One of the ways to expedite the purchase process for a suppressor is to set up a trust. It’s easy to waltz into your local gun shop and set up a free trust. Most gun stores around here at least, have a 1-4 page scripted trust document they are more than happy to slap your name on in the interest of selling you the can behind the counter, but that doesn’t create the magical legal shield you imagine in your head.
Early in November estate lawyer (loyal customer, retired airborne ranger and fellow firearm fanatic) Dennis Brislawn
sat down with the West Coast Armory
ninjas to give us a class on trusts, and it was an eye-opener. It turns out that most of those free trusts are worth every dime you spend.
I’m going to start out this series by attempting to describe what a trust is as simply as I can. As explained to us in the class, conceptually a trust is a “box” in which property is kept. As grantor (settlor, trustor, donator, creator…), I own this box and I put my stuff in it; I can provide benefits from this box to the people I select (benificiaries), and I can appoint someone to operate the box: a trustee, who must follow and enforce all the rules of the box as I have written them. (I can be this trustee.)
This means if I have a silencer stored in my box, then anyone I’ve listed as a benficiary also gets to play with my silencer, as long as they follow the rules of the box. It’s the trustee’s job to make sure they follow these rules. So what can these special “boxes” do for gun owners?
First of all, it means we can buy NFA regulated items without a CLEO signature. Since it is a legal entity purchasing the item, and not the individual, this necessity is bypassed – as well as the need to submit fingerprint cards and photographs. (You will still go through a NICS check, though.) The ATF will review the complete trust; if your trust owns unregulated firearms, they may need to be disclosed. In one submission of a trust by attorney Dennis Brislawn, he provided a Schedule B that lists any unregulated firearms but left it blank as “not required”. The ATF may reject the trust for this reason, but he wanted to see.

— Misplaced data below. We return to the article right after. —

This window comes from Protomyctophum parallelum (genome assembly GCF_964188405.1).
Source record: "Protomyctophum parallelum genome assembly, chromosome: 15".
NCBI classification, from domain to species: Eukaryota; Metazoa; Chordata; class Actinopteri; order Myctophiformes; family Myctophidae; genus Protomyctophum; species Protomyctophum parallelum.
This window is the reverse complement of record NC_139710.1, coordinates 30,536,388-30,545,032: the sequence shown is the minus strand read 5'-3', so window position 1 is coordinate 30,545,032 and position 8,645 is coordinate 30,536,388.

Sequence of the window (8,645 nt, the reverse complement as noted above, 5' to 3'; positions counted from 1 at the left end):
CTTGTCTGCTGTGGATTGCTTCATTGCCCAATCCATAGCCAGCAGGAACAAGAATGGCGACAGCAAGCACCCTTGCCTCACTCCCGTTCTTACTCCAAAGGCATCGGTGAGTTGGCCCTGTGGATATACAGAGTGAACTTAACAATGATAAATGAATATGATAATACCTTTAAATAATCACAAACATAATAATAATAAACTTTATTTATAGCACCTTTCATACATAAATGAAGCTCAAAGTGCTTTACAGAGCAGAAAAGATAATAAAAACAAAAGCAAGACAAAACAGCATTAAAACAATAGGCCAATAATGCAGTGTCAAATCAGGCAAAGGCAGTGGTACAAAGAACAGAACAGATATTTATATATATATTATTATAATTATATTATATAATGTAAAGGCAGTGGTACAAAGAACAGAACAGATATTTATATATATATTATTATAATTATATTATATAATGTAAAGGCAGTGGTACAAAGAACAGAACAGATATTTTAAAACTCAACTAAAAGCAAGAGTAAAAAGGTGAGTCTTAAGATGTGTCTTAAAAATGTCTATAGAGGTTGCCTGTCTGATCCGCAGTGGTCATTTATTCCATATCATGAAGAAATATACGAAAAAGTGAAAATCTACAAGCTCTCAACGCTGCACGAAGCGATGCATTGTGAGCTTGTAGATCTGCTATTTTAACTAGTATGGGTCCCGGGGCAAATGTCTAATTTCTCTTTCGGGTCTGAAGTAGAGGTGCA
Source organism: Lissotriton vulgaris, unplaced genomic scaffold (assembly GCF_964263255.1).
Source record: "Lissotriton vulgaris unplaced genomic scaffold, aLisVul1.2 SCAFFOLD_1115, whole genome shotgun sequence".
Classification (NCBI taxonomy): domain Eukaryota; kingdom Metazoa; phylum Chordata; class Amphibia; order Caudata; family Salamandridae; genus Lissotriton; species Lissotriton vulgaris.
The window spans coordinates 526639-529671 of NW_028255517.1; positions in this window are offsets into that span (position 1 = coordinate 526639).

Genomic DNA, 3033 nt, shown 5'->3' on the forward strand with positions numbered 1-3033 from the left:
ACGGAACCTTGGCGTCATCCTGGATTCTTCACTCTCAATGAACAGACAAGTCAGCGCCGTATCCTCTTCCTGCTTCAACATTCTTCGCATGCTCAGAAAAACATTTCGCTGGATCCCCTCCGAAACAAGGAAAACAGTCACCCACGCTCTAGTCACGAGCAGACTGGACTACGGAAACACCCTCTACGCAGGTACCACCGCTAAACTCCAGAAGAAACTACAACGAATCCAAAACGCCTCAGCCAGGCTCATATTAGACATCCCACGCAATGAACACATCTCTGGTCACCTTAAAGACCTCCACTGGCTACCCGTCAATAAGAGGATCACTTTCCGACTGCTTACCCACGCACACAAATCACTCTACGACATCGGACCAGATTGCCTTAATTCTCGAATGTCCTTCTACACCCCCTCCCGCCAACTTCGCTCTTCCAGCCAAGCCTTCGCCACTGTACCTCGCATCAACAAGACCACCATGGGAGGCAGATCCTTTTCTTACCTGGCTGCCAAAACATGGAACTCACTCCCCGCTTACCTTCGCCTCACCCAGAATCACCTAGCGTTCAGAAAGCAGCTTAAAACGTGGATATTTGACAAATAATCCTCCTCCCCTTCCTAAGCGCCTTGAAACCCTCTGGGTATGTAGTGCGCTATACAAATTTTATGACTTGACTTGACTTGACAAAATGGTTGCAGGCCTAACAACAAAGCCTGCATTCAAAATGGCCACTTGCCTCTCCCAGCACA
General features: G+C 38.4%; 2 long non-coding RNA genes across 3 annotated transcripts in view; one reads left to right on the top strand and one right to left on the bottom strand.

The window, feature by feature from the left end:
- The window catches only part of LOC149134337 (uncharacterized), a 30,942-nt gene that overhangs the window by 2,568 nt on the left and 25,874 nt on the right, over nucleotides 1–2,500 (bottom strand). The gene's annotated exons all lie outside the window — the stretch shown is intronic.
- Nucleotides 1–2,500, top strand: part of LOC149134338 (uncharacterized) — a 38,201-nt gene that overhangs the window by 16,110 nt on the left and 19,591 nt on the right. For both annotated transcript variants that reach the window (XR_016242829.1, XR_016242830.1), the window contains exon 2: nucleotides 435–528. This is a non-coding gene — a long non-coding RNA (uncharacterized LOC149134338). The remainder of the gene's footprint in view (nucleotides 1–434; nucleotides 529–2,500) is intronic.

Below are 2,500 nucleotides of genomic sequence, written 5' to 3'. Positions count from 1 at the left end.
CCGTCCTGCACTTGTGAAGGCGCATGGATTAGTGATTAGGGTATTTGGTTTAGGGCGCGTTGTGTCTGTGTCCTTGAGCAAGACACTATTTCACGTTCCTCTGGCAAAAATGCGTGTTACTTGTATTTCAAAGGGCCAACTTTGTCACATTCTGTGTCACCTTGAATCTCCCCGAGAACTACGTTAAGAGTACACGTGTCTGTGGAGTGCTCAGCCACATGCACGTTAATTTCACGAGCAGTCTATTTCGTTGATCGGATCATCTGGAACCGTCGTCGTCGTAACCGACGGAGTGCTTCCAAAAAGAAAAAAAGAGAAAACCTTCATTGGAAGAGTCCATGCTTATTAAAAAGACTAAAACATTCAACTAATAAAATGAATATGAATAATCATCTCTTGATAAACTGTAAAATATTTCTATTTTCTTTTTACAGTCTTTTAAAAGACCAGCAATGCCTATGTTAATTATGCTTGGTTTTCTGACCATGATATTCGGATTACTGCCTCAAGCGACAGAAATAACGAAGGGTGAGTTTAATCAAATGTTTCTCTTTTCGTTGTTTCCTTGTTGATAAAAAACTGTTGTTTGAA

A trust also provides a convenient place to list all of your firearms. In our trusts we established “Schedule B” as a listing of all our unregulated toys: guns, holsters, mag pouches, slings, anything we want. I have all my firearms, descriptions of each and serial numbers listed in one happy place. I have a legal registry of my documents that still retains my privacy. (While information about your assets can be subpoenaed if you are sued, a trust isn’t a matter of public records – it’s between you and your lawyer.) As someone who used to work in insurance I get far too excited over this notion. Take that insurance companies.
Trusts are helpful for estate security, as well. They provide a distrubution plan for all your assets without necessitating probate
. So you can parcel out your items without having to go to court, keeping your property out of the public eye. A well written firearms trust also assures that, even if your loved ones don’t have knowledge of firearms laws, your guns will be safely and legally transferred during life or after. The extra security provided is particularly important for firearms because of the state to state differences regarding transfer and ownership. Providing for your firearms in a trust gives you the opportunity to leave specific instructions on what to do with your firearms upon death or incapacity. This means not leaving your black rifle to Aunt Melinda in Connecticut or your handgun to your 5 year old, where it isn’t legal for them to do the transfer, or for them to accept or own the firearm. Do be careful with this, though, as a trust can be worded to include ALL your possessions or ONLY those listed, and can trump your written will.
I’m going to write a little bit more on trusts, because I think it’s an important topic for firearms owners to be aware of. In the mean time, if you want to find out more you can check out the NFA Gun Trust Lawyer Blog